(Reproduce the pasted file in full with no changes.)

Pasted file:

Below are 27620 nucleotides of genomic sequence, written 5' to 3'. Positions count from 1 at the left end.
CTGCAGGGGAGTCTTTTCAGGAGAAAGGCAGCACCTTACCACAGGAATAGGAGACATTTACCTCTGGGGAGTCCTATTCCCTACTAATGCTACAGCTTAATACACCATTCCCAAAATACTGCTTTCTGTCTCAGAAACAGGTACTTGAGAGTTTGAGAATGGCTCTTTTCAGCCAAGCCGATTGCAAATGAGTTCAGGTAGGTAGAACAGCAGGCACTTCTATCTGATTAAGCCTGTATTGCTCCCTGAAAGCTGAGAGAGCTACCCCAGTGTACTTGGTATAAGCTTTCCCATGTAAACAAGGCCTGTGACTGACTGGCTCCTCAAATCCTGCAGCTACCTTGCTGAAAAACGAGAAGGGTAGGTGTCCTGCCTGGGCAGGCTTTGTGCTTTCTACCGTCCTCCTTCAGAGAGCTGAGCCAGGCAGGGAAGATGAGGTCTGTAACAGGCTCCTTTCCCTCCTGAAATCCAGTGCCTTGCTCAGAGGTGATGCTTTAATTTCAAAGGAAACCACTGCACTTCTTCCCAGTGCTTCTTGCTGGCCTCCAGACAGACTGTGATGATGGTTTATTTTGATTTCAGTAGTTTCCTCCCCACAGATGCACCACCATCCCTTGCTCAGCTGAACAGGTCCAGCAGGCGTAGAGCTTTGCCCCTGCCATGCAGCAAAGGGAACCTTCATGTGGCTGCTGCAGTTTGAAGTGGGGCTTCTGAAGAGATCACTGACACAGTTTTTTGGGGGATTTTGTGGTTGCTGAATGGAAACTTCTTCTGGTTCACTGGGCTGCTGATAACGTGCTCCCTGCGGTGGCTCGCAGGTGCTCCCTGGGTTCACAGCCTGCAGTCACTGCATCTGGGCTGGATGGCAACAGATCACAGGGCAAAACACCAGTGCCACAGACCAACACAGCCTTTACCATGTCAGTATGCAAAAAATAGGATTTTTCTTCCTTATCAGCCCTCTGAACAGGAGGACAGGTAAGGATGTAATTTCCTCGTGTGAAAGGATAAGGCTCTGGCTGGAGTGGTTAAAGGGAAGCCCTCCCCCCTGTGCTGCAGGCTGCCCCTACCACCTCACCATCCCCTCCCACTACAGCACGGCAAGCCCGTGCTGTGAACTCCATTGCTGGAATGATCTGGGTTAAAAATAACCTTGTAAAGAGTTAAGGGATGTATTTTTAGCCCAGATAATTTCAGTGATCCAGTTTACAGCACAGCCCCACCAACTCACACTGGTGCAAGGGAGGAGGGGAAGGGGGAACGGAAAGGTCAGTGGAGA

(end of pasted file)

Below are 27620 nucleotides of genomic sequence, written 5' to 3'. Positions count from 1 at the left end.
CTGCAGGGGAGTCTTTTCAGGAGAAAGGCAGCACCTTACCACAGGAATAGGAGACATTTACCTCTGGGGAGTCCTATTCCCTACTAATGCTACAGCTTAATACACCATTCCCAAAATACTGCTTTCTGTCTCAGAAACAGGTACTTGAGAGTTTGAGAATGGCTCTTTTCAGCCAAGCCGATTGCAAATGAGTTCAGGTAGGTAGAACAGCAGGCACTTCTATCTGATTAAGCCTGTATTGCTCCCTGAAAGCTGAGAGAGCTACCCCAGTGTACTTGGTATAAGCTTTCCCATGTAAACAAGGCCTGTGACTGACTGGCTCCTCAAATCCTGCAGCTACCTTGCTGAAAAACGAGAAGGGTAGGTGTCCTGCCTGGGCAGGCTTTGTGCTTTCTACCGTCCTCCTTCAGAGAGCTGAGCCAGGCAGGGAAGATGAGGTCTGTAACAGGCTCCTTTCCCTCCTGAAATCCAGTGCCTTGCTCAGAGGTGATGCTTTAATTTCAAAGGAAACCACTGCACTTCTTCCCAGTGCTTCTTGCTGGCCTCCAGACAGACTGTGATGATGGTTTATTTTGATTTCAGTAGTTTCCTCCCCACAGATGCACCACCATCCCTTGCTCAGCTGAACAGGTCCAGCAGGCGTAGAGCTTTGCCCCTGCCATGCAGCAAAGGGAACCTTCATGTGGCTGCTGCAGTTTGAAGTGGGGCTTCTGAAGAGATCACTGACACAGTTTTTTGGGGGATTTTGTGGTTGCTGAATGGAAACTTCTTCTGGTTCACTGGGCTGCTGATAACGTGCTCCCTGCGGTGGCTCGCAGGTGCTCCCTGGGTTCACAGCCTGCAGTCACTGCATCTGGGCTGGATGGCAACAGATCACAGGGCAAAACACCAGTGCCACAGACCAACACAGCCTTTACCATGTCAGTATGCAAAAAATAGGATTTTTCTTCCTTATCAGCCCTCTGAACAGGAGGACAGGTAAGGATGTAATTTCCTCGTGTGAAAGGATAAGGCTCTGGCTGGAGTGGTTAAAGGGAAGCCCTCCCCCCTGTGCTGCAGGCTGCCCCTACCACCTCACCATCCCCTCCCACTACAGCACGGCAAGCCCGTGCTGTGAACTCCATTGCTGGAATGATCTGGGTTAAAAATAACCTTGTAAAGAGTTAAGGGATGTATTTTTAGCCCAGATAATTTCAGTGATCCAGTTTACAGCACAGCCCCACCAACTCACACTGGTGCAAGGGAGGAGGGGAAGGGGGAACGGAAAGGTCAGTGGAGA